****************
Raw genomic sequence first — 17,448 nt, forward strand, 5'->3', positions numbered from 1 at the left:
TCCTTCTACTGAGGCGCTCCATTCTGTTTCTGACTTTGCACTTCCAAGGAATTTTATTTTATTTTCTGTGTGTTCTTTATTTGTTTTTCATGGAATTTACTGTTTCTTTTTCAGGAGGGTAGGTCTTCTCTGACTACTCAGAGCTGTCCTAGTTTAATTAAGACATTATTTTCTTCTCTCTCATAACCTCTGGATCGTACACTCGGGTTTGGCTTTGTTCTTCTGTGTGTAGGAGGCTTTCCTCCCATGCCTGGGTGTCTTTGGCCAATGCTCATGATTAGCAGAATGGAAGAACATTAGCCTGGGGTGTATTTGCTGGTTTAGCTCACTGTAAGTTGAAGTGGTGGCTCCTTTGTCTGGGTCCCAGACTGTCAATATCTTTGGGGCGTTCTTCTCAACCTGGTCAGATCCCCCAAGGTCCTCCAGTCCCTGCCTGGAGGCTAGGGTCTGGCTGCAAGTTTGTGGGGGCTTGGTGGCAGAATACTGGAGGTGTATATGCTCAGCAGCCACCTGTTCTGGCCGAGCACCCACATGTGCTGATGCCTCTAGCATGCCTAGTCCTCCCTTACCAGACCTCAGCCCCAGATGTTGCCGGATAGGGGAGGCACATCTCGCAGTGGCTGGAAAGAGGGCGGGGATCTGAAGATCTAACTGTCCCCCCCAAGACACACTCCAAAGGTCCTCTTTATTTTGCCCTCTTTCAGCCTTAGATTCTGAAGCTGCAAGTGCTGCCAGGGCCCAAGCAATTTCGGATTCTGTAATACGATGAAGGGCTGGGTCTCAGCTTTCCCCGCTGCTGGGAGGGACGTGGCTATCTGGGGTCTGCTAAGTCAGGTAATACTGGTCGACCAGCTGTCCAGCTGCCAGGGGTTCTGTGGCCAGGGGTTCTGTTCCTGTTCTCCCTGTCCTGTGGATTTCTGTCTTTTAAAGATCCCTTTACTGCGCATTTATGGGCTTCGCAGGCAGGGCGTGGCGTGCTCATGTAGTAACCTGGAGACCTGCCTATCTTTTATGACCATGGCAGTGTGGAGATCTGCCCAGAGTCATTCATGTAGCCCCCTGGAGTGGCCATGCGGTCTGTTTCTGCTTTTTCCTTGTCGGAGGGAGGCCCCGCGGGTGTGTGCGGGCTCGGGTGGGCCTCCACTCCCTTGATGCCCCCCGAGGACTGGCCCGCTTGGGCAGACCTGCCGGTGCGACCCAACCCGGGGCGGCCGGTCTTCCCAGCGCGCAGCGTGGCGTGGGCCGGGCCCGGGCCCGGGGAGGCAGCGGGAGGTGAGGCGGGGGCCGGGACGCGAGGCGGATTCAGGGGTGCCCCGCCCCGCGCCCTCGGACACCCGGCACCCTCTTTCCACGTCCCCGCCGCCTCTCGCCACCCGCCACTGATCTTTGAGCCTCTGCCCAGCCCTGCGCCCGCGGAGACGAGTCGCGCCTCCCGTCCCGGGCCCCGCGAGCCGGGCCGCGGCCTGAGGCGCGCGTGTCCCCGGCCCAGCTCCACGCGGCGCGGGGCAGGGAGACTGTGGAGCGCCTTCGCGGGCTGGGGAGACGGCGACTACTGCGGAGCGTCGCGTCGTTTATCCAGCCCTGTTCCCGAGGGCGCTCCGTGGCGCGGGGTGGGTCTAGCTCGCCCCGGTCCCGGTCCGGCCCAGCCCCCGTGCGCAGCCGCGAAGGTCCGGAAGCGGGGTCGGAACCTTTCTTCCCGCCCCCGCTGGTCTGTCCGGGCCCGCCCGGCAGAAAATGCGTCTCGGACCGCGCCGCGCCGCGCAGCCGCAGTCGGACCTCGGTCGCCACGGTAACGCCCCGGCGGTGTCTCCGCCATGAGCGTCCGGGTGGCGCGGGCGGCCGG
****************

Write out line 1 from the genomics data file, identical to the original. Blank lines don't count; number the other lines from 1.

Raw genomic sequence first — 17,448 nt, forward strand, 5'->3', positions numbered from 1 at the left: